Nick and Dr. Gaddy. Nick's leukemia, which Dr. Gaddy helped diagnose, is now in remission.
It was just a last-minute trip to the ophthalmologist for a quick prescription for contact lenses before he left town for a soccer tournament. But by day’s end, 15-year-old Nick Myers was in an ambulance on his way to the hospital for emergency treatment to save his life.
His mother, Jennifer, was in shock. Nick just had a physical a few months earlier. He got a clean bill of health. What did ophthalmologist Gene Gaddy, MD, see that no one else saw?
It was chance that brought Nick to Dr. Gaddy’s office. His refill had run out and a new contact lens prescription required an eye exam. But there was no time to make an appointment at WalMart as she usually does, so Jennifer called Dr. Gaddy, the father of one of Nick’s soccer teammates, hoping he could squeeze him in.
Nick’s vision was Dr. Gaddy’s first clue that something could be wrong. His best vision, even with glasses, was 20/25 in both eyes. "I thought to myself, that's OK, but normal is 20/20 for someone of Nick’s age,” Dr. Gaddy said.
A dilated eye exam would allow Dr. Gaddy to examine the back of the eye and learn more about the overall health of Nick’s eyes. And that’s when he saw it. Two, small, pinpoint hemorrhages on Nick’s retina. “I knew immediately there was something abnormal,” Dr. Gaddy said.
Dr. Gaddy sat back and took a good look at Nick. The high school sophomore looked pale. Odd, because Nick was an athlete. He appeared anemic. Careful not to alarm the parents, Dr. Gaddy gently recommended that Nick have a blood test and see his pediatrician.
“Sure,” thought Jennifer, “maybe next week when we have more time.” She didn’t know Dr. Gaddy had already instructed his staff to contact Nick’s pediatrician for an appointment – on that day.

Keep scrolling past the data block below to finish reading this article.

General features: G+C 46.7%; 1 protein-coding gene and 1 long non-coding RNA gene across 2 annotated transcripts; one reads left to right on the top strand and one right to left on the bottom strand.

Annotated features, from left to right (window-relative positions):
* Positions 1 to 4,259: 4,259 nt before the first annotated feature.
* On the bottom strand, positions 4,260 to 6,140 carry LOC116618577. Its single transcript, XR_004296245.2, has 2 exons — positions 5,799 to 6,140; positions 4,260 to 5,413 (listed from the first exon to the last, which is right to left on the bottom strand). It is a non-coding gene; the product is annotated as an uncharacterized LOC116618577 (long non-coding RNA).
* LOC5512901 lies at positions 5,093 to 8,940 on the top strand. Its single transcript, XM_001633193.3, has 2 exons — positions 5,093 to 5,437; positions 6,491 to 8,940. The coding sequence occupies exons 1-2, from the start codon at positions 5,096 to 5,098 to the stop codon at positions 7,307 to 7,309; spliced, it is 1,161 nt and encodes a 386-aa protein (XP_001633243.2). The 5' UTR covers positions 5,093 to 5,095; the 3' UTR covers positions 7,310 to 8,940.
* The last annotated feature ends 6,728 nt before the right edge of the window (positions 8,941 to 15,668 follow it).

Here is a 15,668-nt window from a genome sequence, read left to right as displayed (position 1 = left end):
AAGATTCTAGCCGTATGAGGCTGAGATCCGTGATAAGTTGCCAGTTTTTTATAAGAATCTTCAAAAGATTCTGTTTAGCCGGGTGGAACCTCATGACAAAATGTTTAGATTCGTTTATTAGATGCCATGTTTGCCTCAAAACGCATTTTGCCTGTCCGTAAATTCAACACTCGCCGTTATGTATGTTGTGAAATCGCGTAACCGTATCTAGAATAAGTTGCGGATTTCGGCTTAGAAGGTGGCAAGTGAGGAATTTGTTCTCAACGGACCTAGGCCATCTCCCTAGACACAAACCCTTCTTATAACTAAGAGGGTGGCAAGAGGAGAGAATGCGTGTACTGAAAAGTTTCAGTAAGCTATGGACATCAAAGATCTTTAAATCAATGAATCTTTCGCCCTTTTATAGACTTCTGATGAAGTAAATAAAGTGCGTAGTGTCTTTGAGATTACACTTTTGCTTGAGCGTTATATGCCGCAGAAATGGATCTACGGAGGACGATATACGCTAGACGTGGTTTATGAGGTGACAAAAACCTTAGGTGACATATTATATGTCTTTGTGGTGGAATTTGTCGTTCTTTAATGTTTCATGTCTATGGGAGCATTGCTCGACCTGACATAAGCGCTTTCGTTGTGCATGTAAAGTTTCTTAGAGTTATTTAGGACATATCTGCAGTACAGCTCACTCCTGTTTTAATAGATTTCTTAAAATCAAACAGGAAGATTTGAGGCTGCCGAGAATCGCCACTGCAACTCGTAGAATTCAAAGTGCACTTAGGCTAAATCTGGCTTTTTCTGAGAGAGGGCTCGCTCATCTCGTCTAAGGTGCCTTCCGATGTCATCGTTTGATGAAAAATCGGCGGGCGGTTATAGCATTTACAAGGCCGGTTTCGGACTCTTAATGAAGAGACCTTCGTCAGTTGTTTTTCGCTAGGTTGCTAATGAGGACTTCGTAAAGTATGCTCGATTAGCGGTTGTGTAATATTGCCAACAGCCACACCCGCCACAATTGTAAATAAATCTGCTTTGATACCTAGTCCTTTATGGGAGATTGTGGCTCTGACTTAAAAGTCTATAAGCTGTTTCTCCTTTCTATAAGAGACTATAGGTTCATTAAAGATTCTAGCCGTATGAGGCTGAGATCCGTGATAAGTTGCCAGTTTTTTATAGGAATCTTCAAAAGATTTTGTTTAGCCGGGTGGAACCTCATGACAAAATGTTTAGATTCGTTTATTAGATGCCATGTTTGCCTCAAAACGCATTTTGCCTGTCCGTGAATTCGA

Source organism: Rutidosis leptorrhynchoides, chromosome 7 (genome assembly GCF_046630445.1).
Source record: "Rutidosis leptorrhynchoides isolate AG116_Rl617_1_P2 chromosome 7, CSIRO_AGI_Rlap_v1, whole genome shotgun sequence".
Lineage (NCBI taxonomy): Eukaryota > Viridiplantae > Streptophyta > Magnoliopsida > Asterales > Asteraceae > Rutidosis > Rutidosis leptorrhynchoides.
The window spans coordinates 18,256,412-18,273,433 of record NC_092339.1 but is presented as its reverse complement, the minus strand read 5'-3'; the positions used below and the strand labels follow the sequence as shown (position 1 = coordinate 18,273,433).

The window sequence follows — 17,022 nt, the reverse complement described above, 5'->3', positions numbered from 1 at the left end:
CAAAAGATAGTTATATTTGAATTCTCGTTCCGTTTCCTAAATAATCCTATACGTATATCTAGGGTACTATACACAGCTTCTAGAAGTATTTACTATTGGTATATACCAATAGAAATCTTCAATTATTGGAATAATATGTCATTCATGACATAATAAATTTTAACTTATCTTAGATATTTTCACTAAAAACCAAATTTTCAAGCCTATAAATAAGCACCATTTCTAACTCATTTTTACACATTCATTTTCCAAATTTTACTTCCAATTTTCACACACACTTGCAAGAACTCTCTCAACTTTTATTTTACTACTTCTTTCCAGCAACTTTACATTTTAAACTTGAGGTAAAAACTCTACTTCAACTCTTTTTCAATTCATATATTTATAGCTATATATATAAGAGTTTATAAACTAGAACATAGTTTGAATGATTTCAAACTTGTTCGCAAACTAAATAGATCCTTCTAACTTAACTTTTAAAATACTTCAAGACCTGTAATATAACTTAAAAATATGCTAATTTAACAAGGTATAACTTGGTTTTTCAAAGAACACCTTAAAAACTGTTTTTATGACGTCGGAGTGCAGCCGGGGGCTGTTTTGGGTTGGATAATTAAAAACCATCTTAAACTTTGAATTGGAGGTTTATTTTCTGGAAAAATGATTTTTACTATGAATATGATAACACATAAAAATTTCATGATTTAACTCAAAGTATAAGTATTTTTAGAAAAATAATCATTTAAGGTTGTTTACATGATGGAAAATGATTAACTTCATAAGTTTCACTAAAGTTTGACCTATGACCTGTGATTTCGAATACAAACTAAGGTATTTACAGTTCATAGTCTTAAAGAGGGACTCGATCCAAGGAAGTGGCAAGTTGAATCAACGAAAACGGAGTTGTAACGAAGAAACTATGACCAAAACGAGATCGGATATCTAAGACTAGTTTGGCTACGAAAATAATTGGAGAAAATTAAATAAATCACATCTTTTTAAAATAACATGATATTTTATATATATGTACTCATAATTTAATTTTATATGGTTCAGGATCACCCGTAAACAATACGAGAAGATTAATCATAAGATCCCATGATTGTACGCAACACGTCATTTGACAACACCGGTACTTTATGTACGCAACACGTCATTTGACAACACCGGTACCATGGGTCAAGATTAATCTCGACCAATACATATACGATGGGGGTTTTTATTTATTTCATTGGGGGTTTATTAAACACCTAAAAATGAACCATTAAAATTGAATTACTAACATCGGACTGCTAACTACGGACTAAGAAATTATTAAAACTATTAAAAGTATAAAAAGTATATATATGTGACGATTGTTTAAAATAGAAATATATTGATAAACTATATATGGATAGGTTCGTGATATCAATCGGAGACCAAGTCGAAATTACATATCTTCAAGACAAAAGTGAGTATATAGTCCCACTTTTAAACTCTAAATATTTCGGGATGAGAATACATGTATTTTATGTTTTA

World Turned Upside Down
"Our world turned upside down in one afternoon. How could this happen? Nick seemed healthy and we couldn’t have imagined a diagnosis of leukemia." – Jennifer Myers, Nick's mother
The blood tests supported Dr. Gaddy’s suspicion. Nick’s white blood cell count was over 50,000 and his hemoglobin was less than 4 grams. Nick had leukemia. No time was wasted. He was rushed by ambulance to Children's Hospital of New Orleans, about 70 miles away, where doctors confirmed he had acute lymphoblastic leukemia and immediately started blood transfusions. Only 12 hours had passed since Nick sat down in Dr.Gaddy’s exam chair.
“Our world turned upside down in one afternoon,” Jennifer said. “How could this happen? Nick seemed healthy and we couldn’t have imagined a diagnosis of leukemia.”
Ophthalmologists – Medical Doctors Trained to Treat the Whole Person
Nick and his mother, Jennifer Myers, during Nick's treatment.
“When I was in training, the head of my ophthalmology department told me early on to realize that there is a patient connected to that eye and to look at the patient first and then look at his eye second. So that's what I was doing. I was just trying to take care of the patient and his eye along with him,” Dr. Gaddy explained.
"First and foremost, we are physicians. We are trained in all aspects of medicine before we specialize in the field of ophthalmology, and it is our duty and our privilege to take care of a patient and not just a patient's eyes." – Gene Gaddy, MD
Many diseases, from high blood pressure to some cancers, can be diagnosed early through a medical eye exam. Because the eye is an important part of our nervous system, abnormalities can be detected in the fine blood vessels at the back of the eye before they are seen in other parts of the body.
Early Detection Saves Teen’s Life
Nick’s doctors believe that had he not been treated early, he may have been dead within a few weeks. After enduring more than 3 years of chemotherapy, Nick is in remission.
With the love and support of his family and friends in Gulfport, Mississippi, Nick graduated from high school with his class in June of 2014, with honors. He now attends the University of Mississippi. “I don’t want to think what would have happened to Nick if Dr. Gaddy hadn’t seen him that fateful Monday,” Jennifer said.
“First and foremost, we are physicians,” Dr. Gaddy said. “We are trained in all aspects of medicine before we specialize in the field of ophthalmology, and it is our duty and our privilege to take care of a patient and not just a patient's eyes.”